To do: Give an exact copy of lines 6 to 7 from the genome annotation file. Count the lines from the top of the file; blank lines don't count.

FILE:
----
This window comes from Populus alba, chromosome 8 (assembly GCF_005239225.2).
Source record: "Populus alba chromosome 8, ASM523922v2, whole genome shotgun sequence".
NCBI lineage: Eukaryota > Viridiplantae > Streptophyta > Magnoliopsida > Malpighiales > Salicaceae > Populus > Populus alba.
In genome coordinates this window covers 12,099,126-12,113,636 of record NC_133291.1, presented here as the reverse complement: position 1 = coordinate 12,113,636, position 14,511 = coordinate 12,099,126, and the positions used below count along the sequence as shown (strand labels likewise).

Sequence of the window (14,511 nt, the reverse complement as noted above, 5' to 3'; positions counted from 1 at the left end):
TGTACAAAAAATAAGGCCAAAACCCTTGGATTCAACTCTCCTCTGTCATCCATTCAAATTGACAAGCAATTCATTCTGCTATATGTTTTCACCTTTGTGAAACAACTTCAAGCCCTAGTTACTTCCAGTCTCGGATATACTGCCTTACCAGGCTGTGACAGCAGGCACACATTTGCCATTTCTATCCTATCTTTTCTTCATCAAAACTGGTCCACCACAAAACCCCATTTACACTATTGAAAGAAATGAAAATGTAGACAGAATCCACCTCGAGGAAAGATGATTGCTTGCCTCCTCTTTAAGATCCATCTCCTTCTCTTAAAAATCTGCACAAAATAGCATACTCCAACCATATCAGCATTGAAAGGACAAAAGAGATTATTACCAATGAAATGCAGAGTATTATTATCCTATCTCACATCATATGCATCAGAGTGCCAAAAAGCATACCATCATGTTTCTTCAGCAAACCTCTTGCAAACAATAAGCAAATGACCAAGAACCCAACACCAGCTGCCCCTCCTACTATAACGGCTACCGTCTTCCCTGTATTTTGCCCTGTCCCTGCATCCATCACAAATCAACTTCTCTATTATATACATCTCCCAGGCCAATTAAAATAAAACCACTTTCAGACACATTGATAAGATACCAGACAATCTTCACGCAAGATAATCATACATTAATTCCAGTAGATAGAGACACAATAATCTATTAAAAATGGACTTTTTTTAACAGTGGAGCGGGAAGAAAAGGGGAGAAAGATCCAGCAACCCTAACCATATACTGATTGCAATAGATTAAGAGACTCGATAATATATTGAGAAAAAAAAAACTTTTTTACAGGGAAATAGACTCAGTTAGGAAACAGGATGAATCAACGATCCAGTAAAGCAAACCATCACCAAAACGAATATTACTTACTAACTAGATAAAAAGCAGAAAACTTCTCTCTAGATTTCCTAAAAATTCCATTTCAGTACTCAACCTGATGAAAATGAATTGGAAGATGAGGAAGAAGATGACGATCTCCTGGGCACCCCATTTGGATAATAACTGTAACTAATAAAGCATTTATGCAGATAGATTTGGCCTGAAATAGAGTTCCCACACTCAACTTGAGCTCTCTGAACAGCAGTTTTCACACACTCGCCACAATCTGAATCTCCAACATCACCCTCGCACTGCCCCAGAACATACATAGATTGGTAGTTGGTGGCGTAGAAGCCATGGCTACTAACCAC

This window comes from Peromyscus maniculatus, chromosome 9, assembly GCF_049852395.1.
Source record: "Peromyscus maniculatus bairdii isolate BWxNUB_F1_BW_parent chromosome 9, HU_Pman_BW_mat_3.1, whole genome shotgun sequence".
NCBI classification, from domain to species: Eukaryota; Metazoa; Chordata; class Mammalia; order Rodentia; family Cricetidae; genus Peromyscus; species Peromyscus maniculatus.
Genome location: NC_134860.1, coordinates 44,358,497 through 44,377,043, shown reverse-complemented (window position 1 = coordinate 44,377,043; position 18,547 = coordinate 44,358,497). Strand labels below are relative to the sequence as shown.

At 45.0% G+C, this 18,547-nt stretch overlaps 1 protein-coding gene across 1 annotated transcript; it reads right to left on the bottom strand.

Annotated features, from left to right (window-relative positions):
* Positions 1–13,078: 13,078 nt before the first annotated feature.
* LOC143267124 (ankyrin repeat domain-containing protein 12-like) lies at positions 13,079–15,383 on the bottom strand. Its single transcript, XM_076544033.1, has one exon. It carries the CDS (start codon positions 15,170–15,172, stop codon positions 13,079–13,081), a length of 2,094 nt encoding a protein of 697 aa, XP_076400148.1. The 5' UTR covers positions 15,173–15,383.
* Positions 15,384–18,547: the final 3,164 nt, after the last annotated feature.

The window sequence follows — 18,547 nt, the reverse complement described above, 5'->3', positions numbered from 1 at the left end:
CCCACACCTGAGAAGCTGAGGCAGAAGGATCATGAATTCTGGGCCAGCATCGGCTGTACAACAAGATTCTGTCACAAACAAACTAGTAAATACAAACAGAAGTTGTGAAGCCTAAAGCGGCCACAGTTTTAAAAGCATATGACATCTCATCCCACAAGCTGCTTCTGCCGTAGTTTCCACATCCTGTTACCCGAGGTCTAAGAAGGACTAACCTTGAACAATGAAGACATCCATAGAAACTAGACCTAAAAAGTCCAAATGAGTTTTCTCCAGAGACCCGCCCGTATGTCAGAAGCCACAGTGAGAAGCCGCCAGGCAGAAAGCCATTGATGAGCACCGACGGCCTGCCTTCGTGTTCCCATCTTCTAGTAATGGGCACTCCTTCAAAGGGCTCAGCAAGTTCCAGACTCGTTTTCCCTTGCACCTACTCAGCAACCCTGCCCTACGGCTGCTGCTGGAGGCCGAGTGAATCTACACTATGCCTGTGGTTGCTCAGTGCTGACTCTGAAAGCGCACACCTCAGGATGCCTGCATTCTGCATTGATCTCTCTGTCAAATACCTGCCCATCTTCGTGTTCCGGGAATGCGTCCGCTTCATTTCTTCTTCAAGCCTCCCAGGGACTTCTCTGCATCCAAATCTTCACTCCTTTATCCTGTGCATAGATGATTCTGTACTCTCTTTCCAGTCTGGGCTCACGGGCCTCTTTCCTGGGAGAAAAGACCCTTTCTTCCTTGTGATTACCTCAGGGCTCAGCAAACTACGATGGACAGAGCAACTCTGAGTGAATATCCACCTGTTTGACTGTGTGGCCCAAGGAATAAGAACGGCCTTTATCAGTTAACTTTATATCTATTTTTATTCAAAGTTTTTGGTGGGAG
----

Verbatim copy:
TGTACAAAAAATAAGGCCAAAACCCTTGGATTCAACTCTCCTCTGTCATCCATTCAAATTGACAAGCAATTCATTCTGCTATATGTTTTCACCTTTGTGAAACAACTTCAAGCCCTAGTTACTTCCAGTCTCGGATATACTGCCTTACCAGGCTGTGACAGCAGGCACACATTTGCCATTTCTATCCTATCTTTTCTTCATCAAAACTGGTCCACCACAAAACCCCATTTACACTATTGAAAGAAATGAAAATGTAGACAGAATCCACCTCGAGGAAAGATGATTGCTTGCCTCCTCTTTAAGATCCATCTCCTTCTCTTAAAAATCTGCACAAAATAGCATACTCCAACCATATCAGCATTGAAAGGACAAAAGAGATTATTACCAATGAAATGCAGAGTATTATTATCCTATCTCACATCATATGCATCAGAGTGCCAAAAAGCATACCATCATGTTTCTTCAGCAAACCTCTTGCAAACAATAAGCAAATGACCAAGAACCCAACACCAGCTGCCCCTCCTACTATAACGGCTACCGTCTTCCCTGTATTTTGCCCTGTCCCTGCATCCATCACAAATCAACTTCTCTATTATATACATCTCCCAGGCCAATTAAAATAAAACCACTTTCAGACACATTGATAAGATACCAGACAATCTTCACGCAAGATAATCATACATTAATTCCAGTAGATAGAGACACAATAATCTATTAAAAATGGACTTTTTTTAACAGTGGAGCGGGAAGAAAAGGGGAGAAAGATCCAGCAACCCTAACCATATACTGATTGCAATAGATTAAGAGACTCGATAATATATTGAGAAAAAAAAAACTTTTTTACAGGGAAATAGACTCAGTTAGGAAACAGGATGAATCAACGATCCAGTAAAGCAAACCATCACCAAAACGAATATTACTTACTAACTAGATAAAAAGCAGAAAACTTCTCTCTAGATTTCCTAAAAATTCCATTTCAGTACTCAACCTGATGAAAATGAATTGGAAGATGAGGAAGAAGATGACGATCTCCTGGGCACCCCATTTGGATAATAACTGTAACTAATAAAGCATTTATGCAGATAGATTTGGCCTGAAATAGAGTTCCCACACTCAACTTGAGCTCTCTGAACAGCAGTTTTCACACACTCGCCACAATCTGAATCTCCAACATCACCCTCGCACTGCCCCAGAACATACATAGATTGGTAGTTGGTGGCGTAGAAGCCATGGCTACTAACCAC

This window comes from Peromyscus maniculatus, chromosome 9, assembly GCF_049852395.1.